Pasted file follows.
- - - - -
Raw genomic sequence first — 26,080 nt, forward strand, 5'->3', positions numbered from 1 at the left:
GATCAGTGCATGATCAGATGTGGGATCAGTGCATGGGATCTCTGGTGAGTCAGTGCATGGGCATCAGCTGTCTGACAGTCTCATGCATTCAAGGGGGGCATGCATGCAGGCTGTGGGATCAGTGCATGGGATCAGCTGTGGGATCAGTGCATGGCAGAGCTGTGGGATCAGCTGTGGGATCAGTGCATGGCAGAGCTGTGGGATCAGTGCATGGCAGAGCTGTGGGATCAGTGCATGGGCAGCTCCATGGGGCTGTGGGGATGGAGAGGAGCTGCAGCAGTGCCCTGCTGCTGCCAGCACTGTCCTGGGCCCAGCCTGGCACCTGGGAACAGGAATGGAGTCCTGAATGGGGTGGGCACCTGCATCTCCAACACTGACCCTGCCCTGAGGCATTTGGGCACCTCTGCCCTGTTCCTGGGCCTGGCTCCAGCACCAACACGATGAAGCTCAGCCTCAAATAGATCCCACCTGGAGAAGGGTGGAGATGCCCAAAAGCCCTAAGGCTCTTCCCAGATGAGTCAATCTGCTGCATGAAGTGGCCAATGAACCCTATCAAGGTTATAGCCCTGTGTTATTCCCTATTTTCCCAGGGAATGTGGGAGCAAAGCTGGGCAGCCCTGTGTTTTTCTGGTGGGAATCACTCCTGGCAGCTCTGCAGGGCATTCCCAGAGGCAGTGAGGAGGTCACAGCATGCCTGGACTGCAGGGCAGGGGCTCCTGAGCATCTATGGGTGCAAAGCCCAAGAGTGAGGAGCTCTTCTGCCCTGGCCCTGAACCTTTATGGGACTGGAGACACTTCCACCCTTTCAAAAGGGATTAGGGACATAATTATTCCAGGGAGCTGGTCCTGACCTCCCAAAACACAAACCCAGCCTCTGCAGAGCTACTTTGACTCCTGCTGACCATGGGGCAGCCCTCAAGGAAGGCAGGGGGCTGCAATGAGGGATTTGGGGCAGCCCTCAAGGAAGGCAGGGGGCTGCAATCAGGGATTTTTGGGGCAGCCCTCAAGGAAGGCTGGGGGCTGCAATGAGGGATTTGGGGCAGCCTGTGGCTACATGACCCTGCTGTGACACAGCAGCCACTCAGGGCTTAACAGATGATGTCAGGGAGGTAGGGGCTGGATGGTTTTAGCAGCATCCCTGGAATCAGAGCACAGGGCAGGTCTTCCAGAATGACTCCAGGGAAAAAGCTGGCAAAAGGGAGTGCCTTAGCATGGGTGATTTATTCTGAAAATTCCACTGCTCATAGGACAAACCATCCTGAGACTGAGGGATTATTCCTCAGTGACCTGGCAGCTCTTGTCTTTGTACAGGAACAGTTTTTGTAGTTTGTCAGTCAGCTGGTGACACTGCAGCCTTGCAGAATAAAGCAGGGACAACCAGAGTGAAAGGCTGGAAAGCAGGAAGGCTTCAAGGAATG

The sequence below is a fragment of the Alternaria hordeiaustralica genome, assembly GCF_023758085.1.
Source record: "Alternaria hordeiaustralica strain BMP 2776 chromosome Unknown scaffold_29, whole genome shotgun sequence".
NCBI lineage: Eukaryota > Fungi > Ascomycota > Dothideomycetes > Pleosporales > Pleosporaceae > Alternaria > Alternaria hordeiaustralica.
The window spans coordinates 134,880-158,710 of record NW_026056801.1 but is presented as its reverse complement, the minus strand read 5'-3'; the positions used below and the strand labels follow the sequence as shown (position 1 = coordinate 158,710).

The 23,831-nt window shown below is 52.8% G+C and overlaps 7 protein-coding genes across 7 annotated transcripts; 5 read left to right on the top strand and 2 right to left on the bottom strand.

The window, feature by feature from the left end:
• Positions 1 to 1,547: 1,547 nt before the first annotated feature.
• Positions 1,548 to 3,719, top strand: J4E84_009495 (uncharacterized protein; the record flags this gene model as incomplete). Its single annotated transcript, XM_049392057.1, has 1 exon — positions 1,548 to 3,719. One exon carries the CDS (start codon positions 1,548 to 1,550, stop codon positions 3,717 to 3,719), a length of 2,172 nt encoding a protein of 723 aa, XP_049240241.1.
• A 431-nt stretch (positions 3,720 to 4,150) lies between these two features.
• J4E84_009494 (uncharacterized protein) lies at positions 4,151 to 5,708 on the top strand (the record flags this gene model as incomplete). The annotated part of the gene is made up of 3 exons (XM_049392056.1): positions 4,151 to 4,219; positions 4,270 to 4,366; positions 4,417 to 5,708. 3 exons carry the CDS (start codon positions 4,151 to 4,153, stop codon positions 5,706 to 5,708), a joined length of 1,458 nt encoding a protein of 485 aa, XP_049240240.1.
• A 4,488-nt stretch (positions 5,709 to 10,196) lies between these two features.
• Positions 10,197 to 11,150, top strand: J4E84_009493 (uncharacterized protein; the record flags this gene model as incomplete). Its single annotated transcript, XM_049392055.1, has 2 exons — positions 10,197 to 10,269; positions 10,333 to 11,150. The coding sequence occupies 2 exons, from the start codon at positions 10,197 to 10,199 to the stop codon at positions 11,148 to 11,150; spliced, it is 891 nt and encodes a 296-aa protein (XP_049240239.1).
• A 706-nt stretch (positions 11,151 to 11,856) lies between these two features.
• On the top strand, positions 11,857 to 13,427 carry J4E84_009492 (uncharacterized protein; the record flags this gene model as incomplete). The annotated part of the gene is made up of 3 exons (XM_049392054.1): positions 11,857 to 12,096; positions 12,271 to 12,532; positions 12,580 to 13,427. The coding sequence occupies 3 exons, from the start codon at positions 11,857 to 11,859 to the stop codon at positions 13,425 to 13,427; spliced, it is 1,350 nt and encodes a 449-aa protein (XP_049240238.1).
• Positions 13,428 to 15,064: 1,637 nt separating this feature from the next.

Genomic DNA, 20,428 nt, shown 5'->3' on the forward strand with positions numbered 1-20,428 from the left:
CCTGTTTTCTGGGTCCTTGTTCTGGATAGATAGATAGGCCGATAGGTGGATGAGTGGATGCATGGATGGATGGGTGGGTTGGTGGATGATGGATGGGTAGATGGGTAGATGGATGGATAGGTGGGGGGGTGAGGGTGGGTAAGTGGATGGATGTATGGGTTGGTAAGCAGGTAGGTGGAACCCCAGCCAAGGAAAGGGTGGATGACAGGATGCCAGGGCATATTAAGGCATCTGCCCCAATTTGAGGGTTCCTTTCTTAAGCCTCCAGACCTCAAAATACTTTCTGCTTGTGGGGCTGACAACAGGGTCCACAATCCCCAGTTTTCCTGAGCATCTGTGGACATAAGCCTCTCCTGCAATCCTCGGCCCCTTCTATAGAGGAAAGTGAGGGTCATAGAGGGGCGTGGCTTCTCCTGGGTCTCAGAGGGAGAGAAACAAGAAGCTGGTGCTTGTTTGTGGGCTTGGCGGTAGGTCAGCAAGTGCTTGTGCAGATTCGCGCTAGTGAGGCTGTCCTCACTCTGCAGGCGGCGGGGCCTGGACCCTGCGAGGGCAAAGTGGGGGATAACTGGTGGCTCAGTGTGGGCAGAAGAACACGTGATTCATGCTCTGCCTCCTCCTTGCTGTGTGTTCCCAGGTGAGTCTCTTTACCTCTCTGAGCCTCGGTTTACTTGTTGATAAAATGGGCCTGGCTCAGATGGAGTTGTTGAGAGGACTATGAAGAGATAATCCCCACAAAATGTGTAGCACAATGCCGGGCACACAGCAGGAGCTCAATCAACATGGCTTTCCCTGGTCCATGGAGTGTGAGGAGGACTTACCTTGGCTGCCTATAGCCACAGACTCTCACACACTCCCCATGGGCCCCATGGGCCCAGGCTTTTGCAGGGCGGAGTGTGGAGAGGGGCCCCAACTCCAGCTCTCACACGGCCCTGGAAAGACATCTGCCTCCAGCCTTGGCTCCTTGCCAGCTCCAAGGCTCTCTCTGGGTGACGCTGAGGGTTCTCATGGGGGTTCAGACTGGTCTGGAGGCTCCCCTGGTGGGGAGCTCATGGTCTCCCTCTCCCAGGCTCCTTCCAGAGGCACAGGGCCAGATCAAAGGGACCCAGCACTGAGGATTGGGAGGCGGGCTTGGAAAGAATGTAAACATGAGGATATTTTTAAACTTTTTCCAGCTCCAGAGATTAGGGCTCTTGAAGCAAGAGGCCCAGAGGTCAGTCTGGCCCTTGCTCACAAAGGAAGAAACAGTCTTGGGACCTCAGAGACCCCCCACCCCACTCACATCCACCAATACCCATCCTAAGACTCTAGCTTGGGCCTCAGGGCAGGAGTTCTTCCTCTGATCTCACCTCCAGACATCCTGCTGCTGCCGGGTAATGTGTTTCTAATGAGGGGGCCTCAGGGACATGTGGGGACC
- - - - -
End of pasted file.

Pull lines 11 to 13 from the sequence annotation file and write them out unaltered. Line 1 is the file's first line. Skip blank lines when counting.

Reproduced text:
• A 431-nt stretch (positions 3,720 to 4,150) lies between these two features.
• J4E84_009494 (uncharacterized protein) lies at positions 4,151 to 5,708 on the top strand (the record flags this gene model as incomplete). The annotated part of the gene is made up of 3 exons (XM_049392056.1): positions 4,151 to 4,219; positions 4,270 to 4,366; positions 4,417 to 5,708. 3 exons carry the CDS (start codon positions 4,151 to 4,153, stop codon positions 5,706 to 5,708), a joined length of 1,458 nt encoding a protein of 485 aa, XP_049240240.1.
• A 4,488-nt stretch (positions 5,709 to 10,196) lies between these two features.